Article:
21CSC Corpsmember of the Year Speaks at Launch of National Commission on Service


Left to right: Kent Abernathy, Executive Director, National Commission on Military, National and Public Service; Earl Bowman, 21CSC Corpsmember of the Year, 2018; Mary Ellen Sprenkel, President & CEO, The Corps Network.

 

January 18 marked the official launch of the National Commission on Military, National, and Public Service. As the name implies, the Commission’s task is to explore ways to increase participation across these three service categories with the overarching goal of addressing America’s security and domestic challenges.

In a recent op-ed published in The Hill, Commission Chairman Dr. Joe Heck said the Commission “…intend[s] to listen to the American public, and learn from those who serve — and who want to serve — to determine how best to instill a strong spirit of service and identify barriers to service.”

Dr. Heck, and others in attendance at the Commission’s launch event in Washington, DC, had the chance to listen to Earl Bowman, The Corps Network’s 2018 21st Century Conservation Service Corps (21CSC) Corpsmember of the Year and an AmeriCorps alumnus of Delaware State Parks Veterans Conservation Corps.

Earl spoke to a packed room, detailing how he discovered his passion for service. A volunteer firefighter, a member of the Delaware Air National Guard, and now a full-time employee with Delaware State Parks, Earl is a great example of what can be accomplished through service. However, he is by no means the only example. In a few short weeks, The Corps Network will recognize five additional outstanding Corpsmembers of the Year at our 2018 National Conference. These young men and women have exceeded the expectations of their Corps by exhibiting outstanding leadership skills and demonstrating an earnest commitment to service and civic engagement.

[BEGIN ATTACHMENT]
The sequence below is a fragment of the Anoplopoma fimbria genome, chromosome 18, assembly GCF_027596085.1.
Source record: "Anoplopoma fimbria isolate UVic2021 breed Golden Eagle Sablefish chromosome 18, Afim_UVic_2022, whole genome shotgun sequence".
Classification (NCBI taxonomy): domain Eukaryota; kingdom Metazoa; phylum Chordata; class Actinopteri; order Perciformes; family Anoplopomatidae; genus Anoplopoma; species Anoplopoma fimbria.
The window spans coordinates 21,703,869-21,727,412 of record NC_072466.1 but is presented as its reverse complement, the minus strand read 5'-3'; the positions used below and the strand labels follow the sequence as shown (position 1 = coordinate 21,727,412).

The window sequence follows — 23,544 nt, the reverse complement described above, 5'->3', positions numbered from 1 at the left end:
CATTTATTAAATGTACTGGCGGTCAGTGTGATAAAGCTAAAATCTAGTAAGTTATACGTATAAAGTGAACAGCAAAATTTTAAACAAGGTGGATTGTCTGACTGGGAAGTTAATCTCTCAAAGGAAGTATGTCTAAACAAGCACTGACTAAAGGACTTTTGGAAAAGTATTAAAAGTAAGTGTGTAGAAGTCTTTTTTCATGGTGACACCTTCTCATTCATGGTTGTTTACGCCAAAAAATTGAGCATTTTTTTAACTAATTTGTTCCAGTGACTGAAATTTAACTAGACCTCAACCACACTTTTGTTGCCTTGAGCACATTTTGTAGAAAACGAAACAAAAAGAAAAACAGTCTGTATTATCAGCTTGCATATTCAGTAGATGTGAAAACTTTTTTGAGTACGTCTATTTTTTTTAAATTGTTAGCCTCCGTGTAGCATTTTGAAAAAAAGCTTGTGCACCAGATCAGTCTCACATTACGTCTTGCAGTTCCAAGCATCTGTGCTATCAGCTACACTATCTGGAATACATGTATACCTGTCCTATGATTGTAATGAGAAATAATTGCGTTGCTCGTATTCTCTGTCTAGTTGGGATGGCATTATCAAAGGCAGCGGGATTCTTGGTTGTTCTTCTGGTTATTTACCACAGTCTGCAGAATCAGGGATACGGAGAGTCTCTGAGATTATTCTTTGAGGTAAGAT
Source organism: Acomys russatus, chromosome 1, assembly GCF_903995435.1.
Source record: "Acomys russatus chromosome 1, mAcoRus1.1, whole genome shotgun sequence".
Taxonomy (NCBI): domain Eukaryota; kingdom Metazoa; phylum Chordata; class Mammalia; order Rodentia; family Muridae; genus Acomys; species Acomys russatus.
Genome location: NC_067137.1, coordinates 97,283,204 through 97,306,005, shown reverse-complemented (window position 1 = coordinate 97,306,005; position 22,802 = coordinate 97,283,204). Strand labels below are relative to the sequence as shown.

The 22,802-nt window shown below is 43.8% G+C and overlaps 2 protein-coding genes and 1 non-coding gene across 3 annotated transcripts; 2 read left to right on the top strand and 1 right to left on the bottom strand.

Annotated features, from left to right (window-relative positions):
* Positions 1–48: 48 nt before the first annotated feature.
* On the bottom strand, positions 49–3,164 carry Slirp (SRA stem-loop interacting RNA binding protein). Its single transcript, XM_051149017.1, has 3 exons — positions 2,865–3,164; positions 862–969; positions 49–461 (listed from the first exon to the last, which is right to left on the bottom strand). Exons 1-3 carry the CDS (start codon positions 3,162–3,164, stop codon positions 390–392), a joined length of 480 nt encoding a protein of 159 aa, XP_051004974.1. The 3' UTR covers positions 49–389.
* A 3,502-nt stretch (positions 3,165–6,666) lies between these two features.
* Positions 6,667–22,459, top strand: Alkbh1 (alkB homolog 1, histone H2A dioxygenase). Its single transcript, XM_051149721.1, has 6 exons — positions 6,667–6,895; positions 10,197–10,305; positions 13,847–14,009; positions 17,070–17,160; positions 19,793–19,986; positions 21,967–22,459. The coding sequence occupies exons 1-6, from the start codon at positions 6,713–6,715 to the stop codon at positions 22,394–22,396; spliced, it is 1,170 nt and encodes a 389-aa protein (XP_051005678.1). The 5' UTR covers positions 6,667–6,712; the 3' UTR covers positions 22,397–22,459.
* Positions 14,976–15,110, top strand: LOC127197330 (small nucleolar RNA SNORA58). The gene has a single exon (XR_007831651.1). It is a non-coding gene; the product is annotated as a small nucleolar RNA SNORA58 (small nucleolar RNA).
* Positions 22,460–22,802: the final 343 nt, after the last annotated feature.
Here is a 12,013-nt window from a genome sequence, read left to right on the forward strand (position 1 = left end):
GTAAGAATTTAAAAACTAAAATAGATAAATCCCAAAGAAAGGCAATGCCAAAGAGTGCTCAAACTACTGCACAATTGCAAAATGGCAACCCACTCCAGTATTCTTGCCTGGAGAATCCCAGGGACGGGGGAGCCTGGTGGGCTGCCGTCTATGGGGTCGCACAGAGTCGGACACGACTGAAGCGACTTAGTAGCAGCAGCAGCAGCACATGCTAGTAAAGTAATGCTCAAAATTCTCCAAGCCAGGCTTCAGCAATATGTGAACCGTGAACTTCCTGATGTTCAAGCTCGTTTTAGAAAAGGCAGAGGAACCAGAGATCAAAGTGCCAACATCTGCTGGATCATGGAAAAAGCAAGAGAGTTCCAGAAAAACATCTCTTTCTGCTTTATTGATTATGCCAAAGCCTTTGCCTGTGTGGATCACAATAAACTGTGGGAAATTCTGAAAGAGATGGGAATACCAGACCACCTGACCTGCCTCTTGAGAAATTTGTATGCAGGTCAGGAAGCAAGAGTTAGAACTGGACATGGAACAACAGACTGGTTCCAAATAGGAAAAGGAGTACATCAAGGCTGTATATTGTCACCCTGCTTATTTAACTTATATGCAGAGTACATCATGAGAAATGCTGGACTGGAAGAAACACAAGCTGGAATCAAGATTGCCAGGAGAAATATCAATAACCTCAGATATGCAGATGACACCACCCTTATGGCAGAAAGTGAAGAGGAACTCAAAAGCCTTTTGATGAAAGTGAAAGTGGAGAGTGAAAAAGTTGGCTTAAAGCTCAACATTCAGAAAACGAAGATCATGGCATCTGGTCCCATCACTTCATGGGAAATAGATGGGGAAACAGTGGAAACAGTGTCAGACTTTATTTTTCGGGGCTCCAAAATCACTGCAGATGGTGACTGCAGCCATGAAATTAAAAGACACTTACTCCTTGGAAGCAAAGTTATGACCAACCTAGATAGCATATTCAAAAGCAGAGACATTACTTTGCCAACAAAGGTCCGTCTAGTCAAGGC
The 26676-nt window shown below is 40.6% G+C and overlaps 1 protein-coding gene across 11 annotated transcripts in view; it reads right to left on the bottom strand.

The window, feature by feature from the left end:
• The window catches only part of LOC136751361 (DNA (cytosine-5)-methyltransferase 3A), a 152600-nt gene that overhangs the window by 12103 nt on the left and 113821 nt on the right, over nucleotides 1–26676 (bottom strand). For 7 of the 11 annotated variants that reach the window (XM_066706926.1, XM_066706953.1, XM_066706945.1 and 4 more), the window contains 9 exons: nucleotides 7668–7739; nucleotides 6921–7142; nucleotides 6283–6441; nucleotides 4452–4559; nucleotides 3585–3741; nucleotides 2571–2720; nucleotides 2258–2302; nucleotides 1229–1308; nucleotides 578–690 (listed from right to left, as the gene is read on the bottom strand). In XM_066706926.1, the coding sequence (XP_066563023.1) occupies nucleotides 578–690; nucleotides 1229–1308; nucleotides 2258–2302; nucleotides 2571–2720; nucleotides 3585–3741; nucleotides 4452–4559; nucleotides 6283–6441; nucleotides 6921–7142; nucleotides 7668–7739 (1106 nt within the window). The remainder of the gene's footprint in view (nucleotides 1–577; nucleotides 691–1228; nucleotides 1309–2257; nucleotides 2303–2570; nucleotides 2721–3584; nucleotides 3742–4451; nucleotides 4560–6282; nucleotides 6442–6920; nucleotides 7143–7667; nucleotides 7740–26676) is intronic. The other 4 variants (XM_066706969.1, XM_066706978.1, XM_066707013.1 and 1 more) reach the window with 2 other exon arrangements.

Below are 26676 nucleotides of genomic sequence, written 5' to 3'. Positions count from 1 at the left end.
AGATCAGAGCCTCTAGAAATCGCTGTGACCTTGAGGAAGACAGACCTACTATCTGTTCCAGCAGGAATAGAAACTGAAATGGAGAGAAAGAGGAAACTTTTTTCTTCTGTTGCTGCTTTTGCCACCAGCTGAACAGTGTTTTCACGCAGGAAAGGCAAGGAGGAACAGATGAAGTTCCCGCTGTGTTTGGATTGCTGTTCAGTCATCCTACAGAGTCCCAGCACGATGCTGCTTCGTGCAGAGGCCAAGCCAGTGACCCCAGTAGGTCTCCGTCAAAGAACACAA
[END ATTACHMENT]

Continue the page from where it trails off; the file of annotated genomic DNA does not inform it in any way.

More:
Service and Conservation Corps have a rich history of service to country. As descendants of the Civilian Conservation Corps (CCC) – a Depression-era program created as part of President Franklin D. Roosevelt’s New Deal – today’s Corps, most of which are nonprofits, provide service opportunities for many populations across the country, including people like Earl and other military veterans from all branches.

The CCC was an enormously successful program. During its operation from 1933 to 1942, the program enrolled over 3.4 million persons, including over 25,000 veterans. Corpsmembers lived in camps managed by the U.S. Army and engaged in reforestation and other reclamation projects. The Army’s experience managing an operation of this magnitude provided preparation for the massive call-up of civilians in World War II.

Across the county, modern Corps collectively enroll over 25,000 participants annually. The 21CSC is an initiative to grow the capacity of Corps to engage 100,000 participants annually. Last week, the country got one step closer to this goal with passage of the 21CSC Act out of the United States House Committee on Natural Resources. Among other provisions, this legislation would make it easier for federal agencies to partner with Corps in putting young people and veterans to work on priority projects.

As the Commission gets going, Service and Conservation Corps are a great place to begin exploring ways to engage and inspire a new generation of citizens.